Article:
Advertisement
  • Loading metrics

Safety and pharmacokinetics of the Fc-modified HIV-1 human monoclonal antibody VRC01LS: A Phase 1 open-label clinical trial in healthy adults

  • Martin R. Gaudinski ,

    Contributed equally to this work with: Martin R. Gaudinski, Emily E. Coates

    Roles Data curation, Formal analysis, Investigation, Project administration, Supervision, Validation, Visualization, Writing – original draft, Writing – review & editing

    Affiliation Vaccine Research Center, National Institute of Allergy and Infectious Diseases, National Institutes of Health, Bethesda, Maryland, United States of America

  • Emily E. Coates ,

    Contributed equally to this work with: Martin R. Gaudinski, Emily E. Coates

    Roles Data curation, Formal analysis, Investigation, Supervision, Validation, Visualization, Writing – original draft

    Affiliation Vaccine Research Center, National Institute of Allergy and Infectious Diseases, National Institutes of Health, Bethesda, Maryland, United States of America

  • Katherine V. Houser,

    Roles Data curation, Formal analysis, Investigation, Validation, Visualization, Writing – review & editing

    Affiliation Vaccine Research Center, National Institute of Allergy and Infectious Diseases, National Institutes of Health, Bethesda, Maryland, United States of America

  • Grace L. Chen,

    Roles Conceptualization, Investigation, Project administration, Supervision, Writing – review & editing

    Affiliation Vaccine Research Center, National Institute of Allergy and Infectious Diseases, National Institutes of Health, Bethesda, Maryland, United States of America

  • Galina Yamshchikov,

    Roles Conceptualization, Data curation, Project administration, Validation, Writing – review & editing

    Affiliation Vaccine Research Center, National Institute of Allergy and Infectious Diseases, National Institutes of Health, Bethesda, Maryland, United States of America

  • Jamie G. Saunders,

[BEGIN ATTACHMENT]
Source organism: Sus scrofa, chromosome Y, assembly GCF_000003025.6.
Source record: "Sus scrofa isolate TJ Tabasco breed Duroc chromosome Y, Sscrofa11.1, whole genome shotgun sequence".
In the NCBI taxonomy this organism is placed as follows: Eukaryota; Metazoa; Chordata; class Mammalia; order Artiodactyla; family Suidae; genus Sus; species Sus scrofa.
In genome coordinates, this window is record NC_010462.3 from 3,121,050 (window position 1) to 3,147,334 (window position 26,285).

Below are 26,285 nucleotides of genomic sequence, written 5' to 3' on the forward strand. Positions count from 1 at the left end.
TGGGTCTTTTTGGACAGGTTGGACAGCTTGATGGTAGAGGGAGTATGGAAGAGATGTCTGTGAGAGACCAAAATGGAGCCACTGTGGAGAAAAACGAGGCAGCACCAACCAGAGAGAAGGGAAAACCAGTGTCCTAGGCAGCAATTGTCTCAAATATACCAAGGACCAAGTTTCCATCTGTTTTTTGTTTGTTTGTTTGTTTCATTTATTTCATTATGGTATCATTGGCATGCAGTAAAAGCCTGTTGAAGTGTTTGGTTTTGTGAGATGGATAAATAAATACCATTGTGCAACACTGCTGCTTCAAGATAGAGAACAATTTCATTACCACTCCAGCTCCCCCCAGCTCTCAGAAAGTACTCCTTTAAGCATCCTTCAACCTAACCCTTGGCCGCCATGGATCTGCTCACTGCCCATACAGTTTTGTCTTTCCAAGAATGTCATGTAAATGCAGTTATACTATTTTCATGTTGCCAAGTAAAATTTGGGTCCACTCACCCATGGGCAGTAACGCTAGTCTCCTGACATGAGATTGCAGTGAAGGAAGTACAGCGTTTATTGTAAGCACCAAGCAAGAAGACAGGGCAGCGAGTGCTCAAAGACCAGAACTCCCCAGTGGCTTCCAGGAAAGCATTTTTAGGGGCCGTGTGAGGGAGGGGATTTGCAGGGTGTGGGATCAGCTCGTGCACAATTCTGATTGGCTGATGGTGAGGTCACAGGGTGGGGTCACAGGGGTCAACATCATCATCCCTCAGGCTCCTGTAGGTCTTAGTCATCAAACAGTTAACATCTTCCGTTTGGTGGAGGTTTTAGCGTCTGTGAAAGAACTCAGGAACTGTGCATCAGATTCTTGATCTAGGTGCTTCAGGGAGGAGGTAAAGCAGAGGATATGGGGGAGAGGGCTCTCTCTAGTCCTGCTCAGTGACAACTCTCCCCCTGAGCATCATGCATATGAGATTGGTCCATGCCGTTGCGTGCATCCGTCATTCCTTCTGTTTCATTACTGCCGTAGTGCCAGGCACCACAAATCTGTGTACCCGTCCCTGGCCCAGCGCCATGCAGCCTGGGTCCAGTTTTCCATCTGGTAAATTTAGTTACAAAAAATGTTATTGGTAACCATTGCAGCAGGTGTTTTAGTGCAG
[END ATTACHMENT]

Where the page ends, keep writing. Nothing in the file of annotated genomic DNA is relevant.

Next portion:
Roles Data curation, Investigation, Validation, Writing – review & editing

    Affiliation Vaccine Research Center, National Institute of Allergy and Infectious Diseases, National Institutes of Health, Bethesda, Maryland, United States of America

  • LaSonji A. Holman,

    Roles Data curation, Investigation, Project administration, Validation, Writing – review & editing

    Affiliation Vaccine Research Center, National Institute of Allergy and Infectious Diseases, National Institutes of Health, Bethesda, Maryland, United States of America

  • Ingelise Gordon,

    Roles Data curation, Investigation, Project administration, Resources, Validation, Writing – review & editing

    Affiliation Vaccine Research Center, National Institute of Allergy and Infectious Diseases, National Institutes of Health, Bethesda, Maryland, United States of America

  • Sarah Plummer,

    Roles Data curation, Investigation, Project administration, Validation, Writing – review & editing

    Affiliation Vaccine Research Center, National Institute of Allergy and Infectious Diseases, National Institutes of Health, Bethesda, Maryland, United States of America

  • Cynthia S. Hendel,

    Roles Data curation, Investigation, Project administration, Validation, Writing – review & editing

    Affiliation Vaccine Research Center, National Institute of Allergy and Infectious Diseases, National Institutes of Health, Bethesda, Maryland, United States of America

  • Michelle Conan-Cibotti,

    Roles Conceptualization, Project administration, Writing – review & editing

    Affiliation Vaccine Research Center, National Institute of Allergy and Infectious Diseases, National Institutes of Health, Bethesda, Maryland, United States of America

  • Margarita Gomez Lorenzo,

    Roles Conceptualization, Data curation, Formal analysis, Investigation, Writing – review & editing

    Affiliation Vaccine Clinical Research Branch, Division of AIDS, National Institute of Allergy and Infectious Diseases, National Institutes of Health, Rockville, Maryland, United States of America

  • Sandra Sitar,

    Roles Software, Visualization, Writing – review & editing

    Affiliation Vaccine Research Center, National Institute of Allergy and Infectious Diseases, National Institutes of Health, Bethesda, Maryland, United States of America

  • Kevin Carlton,

    Roles Conceptualization, Resources, Writing – review & editing

    Affiliation Vaccine Research Center, National Institute of Allergy and Infectious Diseases, National Institutes of Health, Bethesda, Maryland, United States of America

  • Carolyn Laurencot,

    Roles Conceptualization, Project administration, Writing – review & editing